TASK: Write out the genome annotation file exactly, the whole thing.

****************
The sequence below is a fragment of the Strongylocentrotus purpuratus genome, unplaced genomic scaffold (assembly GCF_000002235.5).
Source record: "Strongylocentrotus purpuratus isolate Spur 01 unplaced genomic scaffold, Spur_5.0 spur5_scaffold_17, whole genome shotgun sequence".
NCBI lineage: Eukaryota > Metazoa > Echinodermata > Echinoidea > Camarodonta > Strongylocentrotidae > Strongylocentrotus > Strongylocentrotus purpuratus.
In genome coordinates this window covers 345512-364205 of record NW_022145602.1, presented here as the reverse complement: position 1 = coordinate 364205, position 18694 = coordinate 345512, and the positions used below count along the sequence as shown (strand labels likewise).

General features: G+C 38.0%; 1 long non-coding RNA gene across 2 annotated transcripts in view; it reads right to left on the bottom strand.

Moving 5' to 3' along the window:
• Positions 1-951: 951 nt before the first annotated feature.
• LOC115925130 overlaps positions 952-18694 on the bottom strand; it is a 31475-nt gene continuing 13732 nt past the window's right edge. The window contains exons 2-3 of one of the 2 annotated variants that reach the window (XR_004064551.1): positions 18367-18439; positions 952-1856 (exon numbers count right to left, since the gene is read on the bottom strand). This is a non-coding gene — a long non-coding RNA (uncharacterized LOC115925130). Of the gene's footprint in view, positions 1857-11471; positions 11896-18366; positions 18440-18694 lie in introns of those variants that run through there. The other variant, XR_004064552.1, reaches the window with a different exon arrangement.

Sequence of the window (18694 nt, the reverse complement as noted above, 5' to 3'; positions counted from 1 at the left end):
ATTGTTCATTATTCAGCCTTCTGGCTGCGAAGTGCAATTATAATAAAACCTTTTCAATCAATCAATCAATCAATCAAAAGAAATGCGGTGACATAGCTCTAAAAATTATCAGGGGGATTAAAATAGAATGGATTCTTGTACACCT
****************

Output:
The sequence below is a fragment of the Strongylocentrotus purpuratus genome, unplaced genomic scaffold (assembly GCF_000002235.5).
Source record: "Strongylocentrotus purpuratus isolate Spur 01 unplaced genomic scaffold, Spur_5.0 spur5_scaffold_17, whole genome shotgun sequence".
NCBI lineage: Eukaryota > Metazoa > Echinodermata > Echinoidea > Camarodonta > Strongylocentrotidae > Strongylocentrotus > Strongylocentrotus purpuratus.
In genome coordinates this window covers 345512-364205 of record NW_022145602.1, presented here as the reverse complement: position 1 = coordinate 364205, position 18694 = coordinate 345512, and the positions used below count along the sequence as shown (strand labels likewise).

General features: G+C 38.0%; 1 long non-coding RNA gene across 2 annotated transcripts in view; it reads right to left on the bottom strand.

Moving 5' to 3' along the window:
• Positions 1-951: 951 nt before the first annotated feature.
• LOC115925130 overlaps positions 952-18694 on the bottom strand; it is a 31475-nt gene continuing 13732 nt past the window's right edge. The window contains exons 2-3 of one of the 2 annotated variants that reach the window (XR_004064551.1): positions 18367-18439; positions 952-1856 (exon numbers count right to left, since the gene is read on the bottom strand). This is a non-coding gene — a long non-coding RNA (uncharacterized LOC115925130). Of the gene's footprint in view, positions 1857-11471; positions 11896-18366; positions 18440-18694 lie in introns of those variants that run through there. The other variant, XR_004064552.1, reaches the window with a different exon arrangement.

Sequence of the window (18694 nt, the reverse complement as noted above, 5' to 3'; positions counted from 1 at the left end):
ATTGTTCATTATTCAGCCTTCTGGCTGCGAAGTGCAATTATAATAAAACCTTTTCAATCAATCAATCAATCAATCAAAAGAAATGCGGTGACATAGCTCTAAAAATTATCAGGGGGATTAAAATAGAATGGATTCTTGTACACCT